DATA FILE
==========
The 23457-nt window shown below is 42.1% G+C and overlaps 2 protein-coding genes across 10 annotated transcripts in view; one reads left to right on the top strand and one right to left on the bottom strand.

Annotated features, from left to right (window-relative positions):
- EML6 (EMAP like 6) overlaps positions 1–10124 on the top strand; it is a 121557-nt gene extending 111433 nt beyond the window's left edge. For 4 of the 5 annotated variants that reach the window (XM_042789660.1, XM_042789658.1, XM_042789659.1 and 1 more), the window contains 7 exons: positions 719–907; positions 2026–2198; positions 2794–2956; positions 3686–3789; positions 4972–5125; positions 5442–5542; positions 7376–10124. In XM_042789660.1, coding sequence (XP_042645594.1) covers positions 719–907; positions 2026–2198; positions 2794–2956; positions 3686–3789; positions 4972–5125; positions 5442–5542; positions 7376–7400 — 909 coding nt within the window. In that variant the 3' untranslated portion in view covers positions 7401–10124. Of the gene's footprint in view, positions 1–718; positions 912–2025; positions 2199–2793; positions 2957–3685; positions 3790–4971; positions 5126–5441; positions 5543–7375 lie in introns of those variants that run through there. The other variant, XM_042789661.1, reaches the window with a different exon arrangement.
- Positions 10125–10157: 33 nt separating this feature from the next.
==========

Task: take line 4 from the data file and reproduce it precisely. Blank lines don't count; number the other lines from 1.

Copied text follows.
- Positions 10125–10157: 33 nt separating this feature from the next.